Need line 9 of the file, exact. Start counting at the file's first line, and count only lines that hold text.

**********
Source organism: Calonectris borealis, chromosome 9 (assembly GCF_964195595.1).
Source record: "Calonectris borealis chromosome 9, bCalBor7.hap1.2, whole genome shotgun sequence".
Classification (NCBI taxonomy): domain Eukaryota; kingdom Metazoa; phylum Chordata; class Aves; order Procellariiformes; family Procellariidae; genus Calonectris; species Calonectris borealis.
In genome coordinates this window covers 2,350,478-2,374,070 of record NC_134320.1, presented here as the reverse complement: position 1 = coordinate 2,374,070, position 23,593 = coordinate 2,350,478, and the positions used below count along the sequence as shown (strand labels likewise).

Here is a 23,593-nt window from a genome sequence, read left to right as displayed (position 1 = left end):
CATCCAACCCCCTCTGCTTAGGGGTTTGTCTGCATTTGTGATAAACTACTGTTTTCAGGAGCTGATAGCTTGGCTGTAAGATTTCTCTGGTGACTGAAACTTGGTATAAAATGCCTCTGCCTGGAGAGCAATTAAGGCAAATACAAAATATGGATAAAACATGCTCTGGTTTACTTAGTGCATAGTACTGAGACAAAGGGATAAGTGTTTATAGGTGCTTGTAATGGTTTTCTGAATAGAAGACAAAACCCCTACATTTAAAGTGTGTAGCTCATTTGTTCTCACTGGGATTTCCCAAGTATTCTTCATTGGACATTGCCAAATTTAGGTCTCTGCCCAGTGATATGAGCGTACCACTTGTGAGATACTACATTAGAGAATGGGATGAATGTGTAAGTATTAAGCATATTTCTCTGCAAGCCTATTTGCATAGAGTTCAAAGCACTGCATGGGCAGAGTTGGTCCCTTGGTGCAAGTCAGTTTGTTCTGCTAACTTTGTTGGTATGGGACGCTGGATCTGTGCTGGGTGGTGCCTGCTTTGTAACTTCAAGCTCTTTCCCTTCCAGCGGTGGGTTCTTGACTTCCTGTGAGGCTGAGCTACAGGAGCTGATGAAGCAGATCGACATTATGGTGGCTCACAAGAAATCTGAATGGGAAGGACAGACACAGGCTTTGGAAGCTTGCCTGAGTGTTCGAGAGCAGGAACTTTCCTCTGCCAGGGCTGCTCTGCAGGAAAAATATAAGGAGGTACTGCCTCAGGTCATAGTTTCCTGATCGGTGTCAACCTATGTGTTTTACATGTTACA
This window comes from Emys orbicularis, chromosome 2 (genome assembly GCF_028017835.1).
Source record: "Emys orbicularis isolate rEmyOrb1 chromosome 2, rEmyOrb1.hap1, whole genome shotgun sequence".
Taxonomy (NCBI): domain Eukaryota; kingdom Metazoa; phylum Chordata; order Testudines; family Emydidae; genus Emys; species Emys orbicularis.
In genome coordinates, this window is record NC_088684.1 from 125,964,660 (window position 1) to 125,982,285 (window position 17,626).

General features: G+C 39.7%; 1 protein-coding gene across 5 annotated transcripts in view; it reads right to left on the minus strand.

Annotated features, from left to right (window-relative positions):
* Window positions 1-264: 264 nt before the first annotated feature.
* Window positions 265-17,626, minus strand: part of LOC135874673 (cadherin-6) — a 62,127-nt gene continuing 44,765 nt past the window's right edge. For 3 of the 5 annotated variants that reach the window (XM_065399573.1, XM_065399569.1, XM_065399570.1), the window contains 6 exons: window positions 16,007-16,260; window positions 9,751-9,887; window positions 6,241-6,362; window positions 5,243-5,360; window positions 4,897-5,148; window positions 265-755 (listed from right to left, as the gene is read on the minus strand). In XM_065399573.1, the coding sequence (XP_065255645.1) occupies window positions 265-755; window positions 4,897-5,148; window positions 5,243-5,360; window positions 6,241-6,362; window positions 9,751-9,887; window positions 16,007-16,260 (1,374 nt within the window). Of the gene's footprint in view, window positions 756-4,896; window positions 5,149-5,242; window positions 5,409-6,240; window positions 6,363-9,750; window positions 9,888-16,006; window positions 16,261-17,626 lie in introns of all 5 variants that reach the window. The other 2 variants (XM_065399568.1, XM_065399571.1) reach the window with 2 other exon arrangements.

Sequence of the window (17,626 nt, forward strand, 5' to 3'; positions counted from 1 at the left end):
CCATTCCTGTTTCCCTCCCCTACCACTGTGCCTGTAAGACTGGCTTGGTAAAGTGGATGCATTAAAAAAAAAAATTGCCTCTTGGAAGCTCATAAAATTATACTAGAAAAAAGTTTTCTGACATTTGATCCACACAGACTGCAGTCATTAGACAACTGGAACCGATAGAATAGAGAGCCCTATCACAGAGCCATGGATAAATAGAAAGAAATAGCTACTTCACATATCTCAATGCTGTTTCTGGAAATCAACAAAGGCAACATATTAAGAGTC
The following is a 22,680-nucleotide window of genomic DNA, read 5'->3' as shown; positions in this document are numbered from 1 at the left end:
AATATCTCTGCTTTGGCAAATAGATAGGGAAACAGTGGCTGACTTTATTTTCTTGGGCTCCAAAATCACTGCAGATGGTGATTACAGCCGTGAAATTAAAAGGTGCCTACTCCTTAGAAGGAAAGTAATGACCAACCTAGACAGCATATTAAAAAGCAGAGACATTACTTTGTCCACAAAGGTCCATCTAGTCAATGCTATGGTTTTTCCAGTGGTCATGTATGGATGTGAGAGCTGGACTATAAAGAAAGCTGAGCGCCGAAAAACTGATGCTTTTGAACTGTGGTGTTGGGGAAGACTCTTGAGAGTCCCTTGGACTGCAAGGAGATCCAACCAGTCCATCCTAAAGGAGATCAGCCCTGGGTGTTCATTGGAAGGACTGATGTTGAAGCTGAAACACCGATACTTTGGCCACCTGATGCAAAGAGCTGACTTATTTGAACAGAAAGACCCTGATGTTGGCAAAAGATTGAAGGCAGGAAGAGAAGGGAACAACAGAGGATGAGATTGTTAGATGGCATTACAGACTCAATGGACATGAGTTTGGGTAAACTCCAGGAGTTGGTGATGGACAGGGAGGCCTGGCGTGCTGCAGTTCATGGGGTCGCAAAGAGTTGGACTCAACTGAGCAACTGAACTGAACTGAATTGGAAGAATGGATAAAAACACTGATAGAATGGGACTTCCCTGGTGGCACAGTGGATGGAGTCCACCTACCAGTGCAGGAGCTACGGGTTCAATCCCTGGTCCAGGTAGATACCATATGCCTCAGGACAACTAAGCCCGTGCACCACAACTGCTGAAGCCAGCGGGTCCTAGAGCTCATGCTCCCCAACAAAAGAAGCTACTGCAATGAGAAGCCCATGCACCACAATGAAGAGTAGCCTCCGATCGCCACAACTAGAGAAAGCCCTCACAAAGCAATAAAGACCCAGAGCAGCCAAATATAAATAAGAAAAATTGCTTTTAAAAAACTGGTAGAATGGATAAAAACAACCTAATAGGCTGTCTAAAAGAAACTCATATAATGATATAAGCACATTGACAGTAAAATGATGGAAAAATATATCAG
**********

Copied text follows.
Taxonomy (NCBI): domain Eukaryota; kingdom Metazoa; phylum Chordata; order Testudines; family Emydidae; genus Emys; species Emys orbicularis.